Leaders within the Koch network are refusing to endorse North Dakota Republican Kevin Cramer, a House Rep. hoping to unseat Democratic Senator Heidi Heitkamp.
Cramer is a Trump ally who recently supported the president’s idea to provide $12 billion in emergency aid to farmers to mitigate the effects of retaliatory tariffs.
The Koch network, which favors small government and is against tariffs, described the emergency aid as a “bailout.”
In June, the network ran a surprise ad campaign thanking Senator Heitkamp for her vote on a bill that eased banking regulations.
Rep. Cramer said he respects the Koch network’s decision not to endorse him and said his voting record “may not be exactly what every national organization wants,” but is “exactly what the majority of North Dakotans expect” – including “tax cuts, jobs creation, patient-centered healthcare, strong borders, free, fair, and reciprocal trade, and strong military and veterans’ care.”
Tim Phillips, who leads the Koch network’s political arm Americans for Prosperity, criticized Cramer as someone who has failed to lead. “We’re raising the bar,” Phillips said last weekend at a gathering of donors in Colorado Springs.
Network members met in Colorado for three days to discuss midterm elections and other pertinent issues. Members criticized Trump’s tariffs and populist policies, but celebrated his gains on tax reform, the economy, and the Supreme Court.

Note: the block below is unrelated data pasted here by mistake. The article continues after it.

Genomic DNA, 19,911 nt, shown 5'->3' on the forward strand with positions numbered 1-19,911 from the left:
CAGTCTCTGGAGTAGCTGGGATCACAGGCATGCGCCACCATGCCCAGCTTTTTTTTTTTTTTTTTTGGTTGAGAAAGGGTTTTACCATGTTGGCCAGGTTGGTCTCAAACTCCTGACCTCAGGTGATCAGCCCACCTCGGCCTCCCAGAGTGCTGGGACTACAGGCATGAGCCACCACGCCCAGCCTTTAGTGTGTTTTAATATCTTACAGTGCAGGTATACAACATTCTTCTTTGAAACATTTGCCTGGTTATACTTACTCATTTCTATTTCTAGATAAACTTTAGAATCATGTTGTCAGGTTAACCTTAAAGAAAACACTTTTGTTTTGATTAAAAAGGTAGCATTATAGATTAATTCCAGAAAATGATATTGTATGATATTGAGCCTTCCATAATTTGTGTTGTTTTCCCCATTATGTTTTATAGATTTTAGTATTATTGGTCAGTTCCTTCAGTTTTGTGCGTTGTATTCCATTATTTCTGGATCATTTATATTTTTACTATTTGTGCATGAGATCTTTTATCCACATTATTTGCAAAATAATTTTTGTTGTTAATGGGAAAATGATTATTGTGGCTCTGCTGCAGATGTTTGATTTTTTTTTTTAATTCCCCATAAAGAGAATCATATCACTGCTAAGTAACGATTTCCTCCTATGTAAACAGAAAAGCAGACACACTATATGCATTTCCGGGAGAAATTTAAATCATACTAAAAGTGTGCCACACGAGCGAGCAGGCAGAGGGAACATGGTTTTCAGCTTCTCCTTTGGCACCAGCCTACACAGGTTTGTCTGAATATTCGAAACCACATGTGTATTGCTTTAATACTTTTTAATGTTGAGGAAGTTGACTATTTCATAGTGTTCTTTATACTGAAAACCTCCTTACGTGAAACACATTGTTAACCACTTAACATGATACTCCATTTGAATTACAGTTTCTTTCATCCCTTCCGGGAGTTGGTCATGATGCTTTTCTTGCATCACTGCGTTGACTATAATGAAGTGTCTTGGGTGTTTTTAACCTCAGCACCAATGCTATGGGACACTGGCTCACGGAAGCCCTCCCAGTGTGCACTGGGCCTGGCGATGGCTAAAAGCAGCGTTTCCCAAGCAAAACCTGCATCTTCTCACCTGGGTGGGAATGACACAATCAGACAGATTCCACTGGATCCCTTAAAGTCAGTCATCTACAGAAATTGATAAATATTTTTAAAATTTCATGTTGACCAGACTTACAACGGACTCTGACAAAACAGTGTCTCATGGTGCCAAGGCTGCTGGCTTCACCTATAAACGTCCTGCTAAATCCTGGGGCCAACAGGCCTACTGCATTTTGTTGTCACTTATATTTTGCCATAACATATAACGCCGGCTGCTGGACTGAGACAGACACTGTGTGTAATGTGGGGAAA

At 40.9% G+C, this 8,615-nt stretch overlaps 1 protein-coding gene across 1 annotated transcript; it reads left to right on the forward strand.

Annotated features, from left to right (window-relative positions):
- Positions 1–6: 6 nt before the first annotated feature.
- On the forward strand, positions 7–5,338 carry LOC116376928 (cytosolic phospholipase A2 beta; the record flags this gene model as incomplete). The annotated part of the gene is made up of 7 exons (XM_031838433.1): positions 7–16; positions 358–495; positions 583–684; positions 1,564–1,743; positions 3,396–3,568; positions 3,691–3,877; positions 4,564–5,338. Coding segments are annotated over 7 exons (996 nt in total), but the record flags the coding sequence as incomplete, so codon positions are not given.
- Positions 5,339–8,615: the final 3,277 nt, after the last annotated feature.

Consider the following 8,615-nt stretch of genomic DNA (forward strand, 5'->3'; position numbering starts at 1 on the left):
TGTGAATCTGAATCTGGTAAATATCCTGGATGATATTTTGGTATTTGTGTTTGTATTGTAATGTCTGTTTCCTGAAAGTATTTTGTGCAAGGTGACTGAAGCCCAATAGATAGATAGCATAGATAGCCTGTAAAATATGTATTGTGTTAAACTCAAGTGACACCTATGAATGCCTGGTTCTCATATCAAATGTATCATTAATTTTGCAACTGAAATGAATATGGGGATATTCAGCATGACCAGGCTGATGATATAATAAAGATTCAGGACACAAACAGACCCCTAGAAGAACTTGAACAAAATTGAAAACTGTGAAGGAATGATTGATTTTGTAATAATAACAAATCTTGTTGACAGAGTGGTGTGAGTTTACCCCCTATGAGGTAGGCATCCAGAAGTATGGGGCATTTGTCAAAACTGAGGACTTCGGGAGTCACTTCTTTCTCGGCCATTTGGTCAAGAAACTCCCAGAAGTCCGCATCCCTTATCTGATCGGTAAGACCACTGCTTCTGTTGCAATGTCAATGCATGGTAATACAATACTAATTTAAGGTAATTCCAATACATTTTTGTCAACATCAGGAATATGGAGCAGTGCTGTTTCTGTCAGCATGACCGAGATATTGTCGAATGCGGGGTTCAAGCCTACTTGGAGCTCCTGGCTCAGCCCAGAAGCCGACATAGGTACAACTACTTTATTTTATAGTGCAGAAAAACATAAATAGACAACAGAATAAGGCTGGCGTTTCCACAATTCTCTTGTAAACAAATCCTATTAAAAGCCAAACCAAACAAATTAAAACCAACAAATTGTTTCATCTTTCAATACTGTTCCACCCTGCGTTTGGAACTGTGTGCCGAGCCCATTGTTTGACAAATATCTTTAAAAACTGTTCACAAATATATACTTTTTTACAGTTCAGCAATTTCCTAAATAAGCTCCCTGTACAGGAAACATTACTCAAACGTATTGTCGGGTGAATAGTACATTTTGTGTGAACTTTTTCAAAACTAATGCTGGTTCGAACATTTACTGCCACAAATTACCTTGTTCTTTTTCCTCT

In response, President Trump described the Koch network as “highly overrated” and a “total joke” and claimed he had made the Koch brother richer.
The Koch brothers previously said they would to spend as much as $400 million to advance GOP candidates and policies in the upcoming midterm elections. So far, the network is involved in only three of eight toss-up Senate races, which take place just three months from now.
In June, David Koch announced he would be stepping out of the network due to health problems.
Editor’s note: It always worries me when the Kochs, the Steyers and the Soros’ of the world step into election with their individual opinions backed by 10’s or 100’s of millions of dollar. We haven’t figure out the campaign contribution problem just yet.